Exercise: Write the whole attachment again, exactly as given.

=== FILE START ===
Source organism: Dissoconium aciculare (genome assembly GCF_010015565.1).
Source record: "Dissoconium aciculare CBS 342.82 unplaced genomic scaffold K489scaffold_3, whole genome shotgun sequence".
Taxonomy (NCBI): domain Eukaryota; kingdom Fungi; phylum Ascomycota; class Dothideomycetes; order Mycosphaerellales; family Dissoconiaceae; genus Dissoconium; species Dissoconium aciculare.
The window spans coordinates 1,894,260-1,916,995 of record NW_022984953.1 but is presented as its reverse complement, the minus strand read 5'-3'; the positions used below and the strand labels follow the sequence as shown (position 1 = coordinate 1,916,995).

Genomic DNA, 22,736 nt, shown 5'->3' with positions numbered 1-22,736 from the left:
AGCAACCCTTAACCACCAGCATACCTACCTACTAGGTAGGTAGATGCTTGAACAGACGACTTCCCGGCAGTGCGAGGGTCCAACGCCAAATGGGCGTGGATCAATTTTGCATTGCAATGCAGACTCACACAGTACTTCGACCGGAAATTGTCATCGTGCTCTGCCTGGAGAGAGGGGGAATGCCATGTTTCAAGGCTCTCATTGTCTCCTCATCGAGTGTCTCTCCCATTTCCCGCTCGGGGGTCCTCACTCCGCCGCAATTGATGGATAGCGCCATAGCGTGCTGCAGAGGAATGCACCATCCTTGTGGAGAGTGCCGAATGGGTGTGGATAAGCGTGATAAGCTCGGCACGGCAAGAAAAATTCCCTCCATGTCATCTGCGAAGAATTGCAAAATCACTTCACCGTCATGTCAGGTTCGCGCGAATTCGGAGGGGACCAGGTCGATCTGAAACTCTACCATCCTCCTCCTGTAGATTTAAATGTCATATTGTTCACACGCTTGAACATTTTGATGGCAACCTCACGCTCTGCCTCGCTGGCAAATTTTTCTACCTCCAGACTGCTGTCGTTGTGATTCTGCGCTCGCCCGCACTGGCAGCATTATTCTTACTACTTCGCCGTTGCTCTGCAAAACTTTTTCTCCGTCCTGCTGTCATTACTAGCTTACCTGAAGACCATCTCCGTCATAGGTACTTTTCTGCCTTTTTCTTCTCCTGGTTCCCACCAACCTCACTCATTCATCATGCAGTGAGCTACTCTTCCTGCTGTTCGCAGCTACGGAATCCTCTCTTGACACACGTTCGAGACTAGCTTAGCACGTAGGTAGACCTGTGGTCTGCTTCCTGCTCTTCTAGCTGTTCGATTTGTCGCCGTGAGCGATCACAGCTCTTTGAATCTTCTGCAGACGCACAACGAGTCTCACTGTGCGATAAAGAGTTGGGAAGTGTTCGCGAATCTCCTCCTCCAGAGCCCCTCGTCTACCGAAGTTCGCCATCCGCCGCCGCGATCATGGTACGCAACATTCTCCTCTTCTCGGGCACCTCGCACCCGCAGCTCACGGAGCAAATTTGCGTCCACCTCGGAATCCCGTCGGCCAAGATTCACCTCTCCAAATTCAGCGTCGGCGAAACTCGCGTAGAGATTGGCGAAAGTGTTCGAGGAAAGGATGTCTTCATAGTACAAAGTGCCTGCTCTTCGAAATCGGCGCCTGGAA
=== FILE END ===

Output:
Source organism: Dissoconium aciculare (genome assembly GCF_010015565.1).
Source record: "Dissoconium aciculare CBS 342.82 unplaced genomic scaffold K489scaffold_3, whole genome shotgun sequence".
Taxonomy (NCBI): domain Eukaryota; kingdom Fungi; phylum Ascomycota; class Dothideomycetes; order Mycosphaerellales; family Dissoconiaceae; genus Dissoconium; species Dissoconium aciculare.
The window spans coordinates 1,894,260-1,916,995 of record NW_022984953.1 but is presented as its reverse complement, the minus strand read 5'-3'; the positions used below and the strand labels follow the sequence as shown (position 1 = coordinate 1,916,995).

Genomic DNA, 22,736 nt, shown 5'->3' with positions numbered 1-22,736 from the left:
AGCAACCCTTAACCACCAGCATACCTACCTACTAGGTAGGTAGATGCTTGAACAGACGACTTCCCGGCAGTGCGAGGGTCCAACGCCAAATGGGCGTGGATCAATTTTGCATTGCAATGCAGACTCACACAGTACTTCGACCGGAAATTGTCATCGTGCTCTGCCTGGAGAGAGGGGGAATGCCATGTTTCAAGGCTCTCATTGTCTCCTCATCGAGTGTCTCTCCCATTTCCCGCTCGGGGGTCCTCACTCCGCCGCAATTGATGGATAGCGCCATAGCGTGCTGCAGAGGAATGCACCATCCTTGTGGAGAGTGCCGAATGGGTGTGGATAAGCGTGATAAGCTCGGCACGGCAAGAAAAATTCCCTCCATGTCATCTGCGAAGAATTGCAAAATCACTTCACCGTCATGTCAGGTTCGCGCGAATTCGGAGGGGACCAGGTCGATCTGAAACTCTACCATCCTCCTCCTGTAGATTTAAATGTCATATTGTTCACACGCTTGAACATTTTGATGGCAACCTCACGCTCTGCCTCGCTGGCAAATTTTTCTACCTCCAGACTGCTGTCGTTGTGATTCTGCGCTCGCCCGCACTGGCAGCATTATTCTTACTACTTCGCCGTTGCTCTGCAAAACTTTTTCTCCGTCCTGCTGTCATTACTAGCTTACCTGAAGACCATCTCCGTCATAGGTACTTTTCTGCCTTTTTCTTCTCCTGGTTCCCACCAACCTCACTCATTCATCATGCAGTGAGCTACTCTTCCTGCTGTTCGCAGCTACGGAATCCTCTCTTGACACACGTTCGAGACTAGCTTAGCACGTAGGTAGACCTGTGGTCTGCTTCCTGCTCTTCTAGCTGTTCGATTTGTCGCCGTGAGCGATCACAGCTCTTTGAATCTTCTGCAGACGCACAACGAGTCTCACTGTGCGATAAAGAGTTGGGAAGTGTTCGCGAATCTCCTCCTCCAGAGCCCCTCGTCTACCGAAGTTCGCCATCCGCCGCCGCGATCATGGTACGCAACATTCTCCTCTTCTCGGGCACCTCGCACCCGCAGCTCACGGAGCAAATTTGCGTCCACCTCGGAATCCCGTCGGCCAAGATTCACCTCTCCAAATTCAGCGTCGGCGAAACTCGCGTAGAGATTGGCGAAAGTGTTCGAGGAAAGGATGTCTTCATAGTACAAAGTGCCTGCTCTTCGAAATCGGCGCCTGGAA